Monday, 24 July 2023
Mistletoe is a remarkable plant that essentially ‘supercharges’ the woodlands and forests where it occurs. It provides a perennial food source for many birds, mammals and insects through its foliage, flowers and fruits.
Another important biodiversity benefit of having healthy mistletoe on agricultural land and within our woodlands and forests is that it encourages a diversity of invertebrates that inhabit the humus-like leaf-litter beneath the clumps of mistletoe, providing food for a declining guild of birds: ground-foraging insectivores.
Through its unique structure, it also provides a great nesting site for birds; over 200 species of Australian birds have been recorded nesting in clumps of mistletoe. One of the most threatened of these is the Regent Honeyeater. During the breeding season, Regents both feed on mistletoe blossom and build their nests in the clumps. In recent years when blossoming of eucalypts has been poor, mistletoe has played a key role in the few successful nesting attempts by Regent Honeyeaters.
However, mistletoe does not fare very well during droughts, and it is killed when burnt in bushfires. In the past few years, we have seen dramatic declines and dying-off of mistletoes in many Regent Honeyeater breeding areas. Natural processes for mistletoe to return to these habitats (through birds such as the Mistletoebird and Painted Honeyeater and other generalist dispersers) takes a long time to occur. Hence BirdLife Australia has been developing some novel partnerships between First Nations groups, Local Land Services regions and arborists in key Regent Honeyeater breeding and foraging habitat to restore mistletoe that has been ravaged by wildfire and drought.
Here we report on a partnership project between BirdLife Australia and the Mindaribba Local Aboriginal Land Council (LALC), which aims to restore mistletoe on traditional lands ravaged by wildfires in Lower Hunter Valley of NSW. The Long-flowered Mistletoe Dendrophthoe vitellina on Mindaribba lands that have provided Regent Honeyeater nesting habitat were burnt in the 2016 and 2017 fire seasons, effectively destroying the mistletoe resource.
On these lands, we sought to expedite the recolonisation process by planting the mistletoe seeds ourselves, with the first plantings taking place in summer 2019–20. This novel work is a world-first in habitat restoration of this type and scale, with our project team now having planted over 4,500 mistletoe seeds onto Spotted Gum host trees in the Tomalpin Woodlands, near Kurri Kurri, on Wonnarua Country. Our current work is being assisted by the NSW Government through its Environmental Trust.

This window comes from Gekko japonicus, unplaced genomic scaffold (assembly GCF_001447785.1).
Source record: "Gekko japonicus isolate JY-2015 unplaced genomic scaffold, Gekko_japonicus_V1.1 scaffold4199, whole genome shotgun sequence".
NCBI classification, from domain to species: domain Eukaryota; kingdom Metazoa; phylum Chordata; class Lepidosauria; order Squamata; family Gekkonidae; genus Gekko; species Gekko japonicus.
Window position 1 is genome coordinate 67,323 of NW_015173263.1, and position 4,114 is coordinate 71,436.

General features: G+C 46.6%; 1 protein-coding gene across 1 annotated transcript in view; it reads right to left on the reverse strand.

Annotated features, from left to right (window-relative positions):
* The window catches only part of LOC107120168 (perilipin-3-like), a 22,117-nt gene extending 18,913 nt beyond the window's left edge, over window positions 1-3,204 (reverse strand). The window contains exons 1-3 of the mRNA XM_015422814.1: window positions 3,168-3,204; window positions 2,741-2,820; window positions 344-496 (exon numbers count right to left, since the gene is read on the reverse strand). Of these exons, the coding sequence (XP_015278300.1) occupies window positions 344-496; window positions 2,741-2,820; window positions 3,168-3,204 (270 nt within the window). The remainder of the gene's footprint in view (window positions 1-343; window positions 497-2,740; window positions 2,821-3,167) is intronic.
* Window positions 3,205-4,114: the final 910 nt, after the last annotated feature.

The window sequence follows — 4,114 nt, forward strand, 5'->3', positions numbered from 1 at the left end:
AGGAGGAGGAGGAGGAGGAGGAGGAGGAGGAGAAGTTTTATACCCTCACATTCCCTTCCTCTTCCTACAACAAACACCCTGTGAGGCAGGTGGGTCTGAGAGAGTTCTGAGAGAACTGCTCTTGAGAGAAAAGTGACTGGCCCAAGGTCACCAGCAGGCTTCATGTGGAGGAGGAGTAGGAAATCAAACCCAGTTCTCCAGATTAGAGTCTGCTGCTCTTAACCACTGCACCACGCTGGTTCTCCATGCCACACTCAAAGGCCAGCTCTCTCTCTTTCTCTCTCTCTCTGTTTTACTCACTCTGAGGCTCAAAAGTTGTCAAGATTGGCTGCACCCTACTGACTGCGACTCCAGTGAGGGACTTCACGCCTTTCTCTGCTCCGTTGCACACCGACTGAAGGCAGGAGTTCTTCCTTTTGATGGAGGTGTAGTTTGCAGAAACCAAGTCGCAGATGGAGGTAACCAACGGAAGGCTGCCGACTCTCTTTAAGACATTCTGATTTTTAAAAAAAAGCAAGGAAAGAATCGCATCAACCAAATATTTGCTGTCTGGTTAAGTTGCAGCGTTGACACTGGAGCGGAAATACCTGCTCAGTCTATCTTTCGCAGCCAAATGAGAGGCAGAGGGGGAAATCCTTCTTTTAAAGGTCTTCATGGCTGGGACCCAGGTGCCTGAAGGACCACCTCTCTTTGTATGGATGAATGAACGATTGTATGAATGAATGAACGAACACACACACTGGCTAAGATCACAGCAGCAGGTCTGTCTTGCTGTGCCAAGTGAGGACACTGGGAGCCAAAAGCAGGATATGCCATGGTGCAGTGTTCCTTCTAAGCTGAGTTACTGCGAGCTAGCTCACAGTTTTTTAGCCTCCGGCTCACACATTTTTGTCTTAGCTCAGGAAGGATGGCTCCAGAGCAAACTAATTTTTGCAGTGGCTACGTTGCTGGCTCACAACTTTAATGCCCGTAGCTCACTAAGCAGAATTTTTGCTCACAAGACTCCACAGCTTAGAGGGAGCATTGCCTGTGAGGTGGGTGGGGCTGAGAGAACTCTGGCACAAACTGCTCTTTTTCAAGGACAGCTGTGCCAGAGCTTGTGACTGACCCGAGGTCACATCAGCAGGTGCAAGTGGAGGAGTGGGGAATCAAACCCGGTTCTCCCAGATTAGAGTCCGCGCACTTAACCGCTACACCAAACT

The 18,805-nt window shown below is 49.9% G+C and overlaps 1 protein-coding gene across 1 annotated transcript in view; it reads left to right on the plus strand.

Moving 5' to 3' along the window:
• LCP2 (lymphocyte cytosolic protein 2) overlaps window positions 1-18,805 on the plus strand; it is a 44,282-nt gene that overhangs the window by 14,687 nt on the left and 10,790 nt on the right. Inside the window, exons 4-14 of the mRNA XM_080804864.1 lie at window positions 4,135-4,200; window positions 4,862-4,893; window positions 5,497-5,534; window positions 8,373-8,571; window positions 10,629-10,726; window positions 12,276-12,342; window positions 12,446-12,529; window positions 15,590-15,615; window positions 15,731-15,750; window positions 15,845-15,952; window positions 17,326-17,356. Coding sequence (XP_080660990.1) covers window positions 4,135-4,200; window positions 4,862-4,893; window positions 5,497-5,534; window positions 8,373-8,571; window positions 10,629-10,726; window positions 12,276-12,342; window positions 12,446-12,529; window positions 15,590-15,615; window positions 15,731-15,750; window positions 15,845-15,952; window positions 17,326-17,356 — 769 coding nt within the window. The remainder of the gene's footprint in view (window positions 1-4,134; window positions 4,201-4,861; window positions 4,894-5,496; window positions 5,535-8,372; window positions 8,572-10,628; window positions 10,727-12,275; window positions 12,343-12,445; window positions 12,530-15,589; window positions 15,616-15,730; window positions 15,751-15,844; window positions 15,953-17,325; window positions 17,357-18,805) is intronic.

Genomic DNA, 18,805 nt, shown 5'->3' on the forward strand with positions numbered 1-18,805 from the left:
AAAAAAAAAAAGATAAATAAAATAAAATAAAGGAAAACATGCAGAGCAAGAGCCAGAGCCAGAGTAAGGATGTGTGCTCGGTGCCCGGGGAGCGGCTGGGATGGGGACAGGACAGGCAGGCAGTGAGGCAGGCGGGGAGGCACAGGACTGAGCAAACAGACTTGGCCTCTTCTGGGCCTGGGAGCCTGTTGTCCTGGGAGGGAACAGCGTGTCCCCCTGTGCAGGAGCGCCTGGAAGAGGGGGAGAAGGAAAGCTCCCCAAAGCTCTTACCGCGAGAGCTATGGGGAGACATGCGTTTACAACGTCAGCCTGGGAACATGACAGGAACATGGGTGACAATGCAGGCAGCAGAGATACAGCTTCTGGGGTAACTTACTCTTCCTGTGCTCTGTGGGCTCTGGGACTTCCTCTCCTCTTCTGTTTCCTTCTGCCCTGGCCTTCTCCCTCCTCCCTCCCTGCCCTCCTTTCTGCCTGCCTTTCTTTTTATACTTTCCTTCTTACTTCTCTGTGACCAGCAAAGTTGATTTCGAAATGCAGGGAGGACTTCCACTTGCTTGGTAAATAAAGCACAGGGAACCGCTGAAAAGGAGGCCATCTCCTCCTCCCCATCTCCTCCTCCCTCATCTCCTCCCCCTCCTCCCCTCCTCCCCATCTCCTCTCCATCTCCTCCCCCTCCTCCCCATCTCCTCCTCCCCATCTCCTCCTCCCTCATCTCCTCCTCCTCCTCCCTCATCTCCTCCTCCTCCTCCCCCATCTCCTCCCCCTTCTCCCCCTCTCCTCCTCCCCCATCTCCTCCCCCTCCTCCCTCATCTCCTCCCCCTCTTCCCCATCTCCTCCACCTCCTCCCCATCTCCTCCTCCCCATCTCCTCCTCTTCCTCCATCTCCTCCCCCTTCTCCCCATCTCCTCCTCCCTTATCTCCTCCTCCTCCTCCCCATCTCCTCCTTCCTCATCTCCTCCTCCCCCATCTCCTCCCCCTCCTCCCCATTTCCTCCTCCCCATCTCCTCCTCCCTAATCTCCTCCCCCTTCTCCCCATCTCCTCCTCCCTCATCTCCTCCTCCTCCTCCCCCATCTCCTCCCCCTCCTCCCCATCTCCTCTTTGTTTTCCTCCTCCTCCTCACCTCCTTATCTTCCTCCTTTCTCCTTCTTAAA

Previous monitoring of the summer 2021 planting achieved a survival rate of 13 per cent, which is consistent with or slightly higher than other experiments. Initial monitoring provided key learnings relating to seed placement on branches, orientation within the canopy, the size of the branch and consideration of the timing of bark being shed. We incorporated these learnings into our summer 2022 planting (funded by a Landcare Led Bushfire Recovery Grant) which was monitored in late June 2023. Excitingly, the survival rate for this planting was 20 per cent, 16–17 months after planting. We have now successfully established about 200 new mistletoe plants into this precious piece of habitat for the Regent Honeyeater.
Another important highpoint of the project was witnessing evidence of one of the original mistletoes our project team planted in December 2019 producing its first crop of fruit (in December 2022), proving that mistletoe restoration can provide a mature resource for woodland birds within three years of planting!
The process for planting mistletoe isn’t that difficult. We monitor the mistletoe clumps as they flower and then start to produce fruit. Once the fruit is ripe, it is ready for picking and we collect it from easily-accessed clumps. We try not to store the mistletoe for long — in fact, planting is best done on the same day as we pick them (if need be, they can be stored for a up to a couple of weeks in the fridge, but the seeds need to be picked with their stems attached to avoid them becoming over-ripe and mouldy).
We could plant the seeds low down as we walk around the forest, but that wouldn’t help Regent Honeyeaters, as they prefer clumps of mistletoe that are high in the trees, so we employ professional arborists to hoist the seeds up high into the canopy where the birds will use them. The seed is simply pushed out of the fruit-casing and wiped onto branches, preferably smaller lateral branches and on the underside (so that moisture from dew gathers and to keep it away from the prying eyes of mammals, like Brushtail Possums, that love to munch on mistletoe leaves). Then we wait and see how many mistletoe seeds sprout and grow!
It is still early days in this exciting work, and we are trialling different methods of collecting the fruit and planting the seeds to help us better understand how to do this most effectively.
We are extremely grateful to Mindaribba LALC for welcoming us onto their traditional lands on Wonnarua Country to work together on this exciting project and we pay our respects to their Elders, past, present, and emerging. BirdLife Australia recognises and is grateful for the immense contribution of Indigenous people to the knowledge and conservation of Australia’s birds.
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